Posted in EU Data Protection

Opinion

European Court Gives a Boost to EU Data Protection Reform

On April 8, the Court of Justice of the European Union invalidated the EU Data Retention Directive 2006/24. Beyond its significance for data retention, this judgment has important implications for EU data protection law in general and the proposed General Data Protection Regulation (GDPR) in particular.

More from Christopher Kuner

Opinion

Addressing the Challenges of the Internet of Things: An EU Perspective

By Brian Davidson, CIPP/E

Recent news that smart fridge software was hacked to send out spam is the latest example of the ineluctable opportunities and challenges presented by the Internet of Things (IoT).

The intrusiveness of IoT technologies and their potential to collect unlimited amounts of data on users’ daily habits brings with it serious privacy concerns. As European regulators grapple with the challenges and complexities of formulating a technology-neutral Data Protection Regulation, the difficulties of applying “traditional” concepts such as consent, purpose limitation, transparency, data deletion, accountability and security to the data processing activities carried out by an “Internet-ready” kitchen appliance become readily apparent.

More from Brian Davidson

EU Data Protection

An Honest Recap on Safe Harbor

By Eduardo Ustaran, CIPP/E

The recent vote at the European Parliament—by an overwhelming majority of 544 to 78 members, with 60 abstentions—calling for the immediate suspension of Safe Harbor has sent some powerful shockwaves across the business and legal communities in the EU and beyond. This should not have come as a surprise, given that the European Parliament has been very vocal in this respect for a while, but it is still a chilling reminder of the uncertainty surrounding the scheme—possibly the most widely relied upon mechanism to legitimise data flows between the EU and the U.S.

The big question that remains on the ground is whether EU-based organisations that rely on Safe Harbor as the legal basis for transferring data to either their own corporate group entities or service providers operating in the U.S. are doing the right thing or should be looking for alternatives.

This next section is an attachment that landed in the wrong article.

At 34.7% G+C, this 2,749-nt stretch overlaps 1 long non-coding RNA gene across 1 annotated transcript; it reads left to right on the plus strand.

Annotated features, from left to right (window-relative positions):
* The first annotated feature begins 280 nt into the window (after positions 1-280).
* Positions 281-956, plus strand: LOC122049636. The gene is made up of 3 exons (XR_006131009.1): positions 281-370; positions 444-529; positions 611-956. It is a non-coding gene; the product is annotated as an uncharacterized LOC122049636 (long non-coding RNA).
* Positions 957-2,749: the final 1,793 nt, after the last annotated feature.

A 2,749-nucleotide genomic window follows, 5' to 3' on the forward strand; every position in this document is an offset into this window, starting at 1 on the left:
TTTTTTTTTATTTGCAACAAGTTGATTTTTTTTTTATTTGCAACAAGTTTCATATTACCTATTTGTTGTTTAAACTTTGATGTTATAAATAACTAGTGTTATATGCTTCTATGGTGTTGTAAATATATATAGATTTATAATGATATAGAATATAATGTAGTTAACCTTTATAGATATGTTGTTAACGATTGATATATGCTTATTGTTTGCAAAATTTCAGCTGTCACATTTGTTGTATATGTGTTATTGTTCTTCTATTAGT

More from Eduardo Ustaran

EU Data Protection

My Dinner with Jan

German Green MEP Jan Philipp Albrecht

On Wednesday of last week, in Strasbourg, France, the European Parliament overwhelmingly approved a proposal for a sweeping, region-wide Data Protection Regulation, ratifying the work of MEP Jan Philipp Albrecht, who almost two years ago began his work as rapporteur for the regulation.

The next evening, on Thursday in Palo Alto, California, I was sitting across the dinner table from Albrecht—who prefers to be called Jan—at an Asian-Fusion restaurant, enjoying a sociable evening for speakers at the next day’s Berkeley Center for Law and Technology (BLCT) annual Silicon Valley Privacy Conference.

More from Christopher Wolf

Opinion

The Global Competition Between Privacy Models

Countries around the world are struggling to decide whether to adopt data protection law based on the proposed EU Data Protection Regulation or to use a U.S. approach to privacy protection. As I observed firsthand during a recent trip to Japan, the result is competition in global data protection policy making, with the European Commission on the one side and the U.S. government on the other side, both lobbying other countries to follow their respective models.

More from Christopher Kuner

Data Transfers

Update: EU and APEC—A Roadmap for Global Interoperability?

By John Kropf, CIPP/US, CIPP/G

In November 2013, Malcolm Crompton, CIPP/US, and I suggested in a short IAPP article for The Privacy Advisor that the challenge for global data flows was interoperability but that there was reason for optimism between the world’s two largest economic entities: the EU and the Asia-Pacific Economic Cooperation (APEC) (EU and APEC: A Roadmap for Global Interoperability?).

More from John Kropf

The U.S.-EU Privacy Debate: Conventional Wisdom Is Wrong

Everybody knows the conventional wisdom: United States privacy law is weak and fractured, with neither comprehensive data protection legislation nor a dedicated privacy enforcement authority. The European Union is the gold standard of global privacy regulation, with its omnibus Data Protection Directive and collective force of 28 national data protection authorities. But, In fact, far from its caricature as a beat up railcar breathlessly panting behind the EU privacy locomotive, it is the U.S. that drives privacy policymaking worldwide.

More from Omer Tene

Big Data

Can We Balance Data Protection With Value Creation?

“Data People” by Andrés Opcional

In the last few years there has been a dramatic change in the opportunities organizations have to generate value from the data they collect about customers or service users. Customers and users are rapidly becoming collections of “data points” and organizations can learn an awful lot from the analysis of this huge accumulation of data points, also known as “Big Data.”

Organizations are perhaps thrilled, dreaming about new potential applications of digital data but also a bit concerned about hidden risks and unintended consequences. Take, for example, the human rights protections placed on personal data by the EU.  Regulators are watching closely, intending to preserve the eight basic privacy principles without compromising the free flow of information.

Some may ask whether it’s even possible to balance the two.

More from Sara Degli Esposti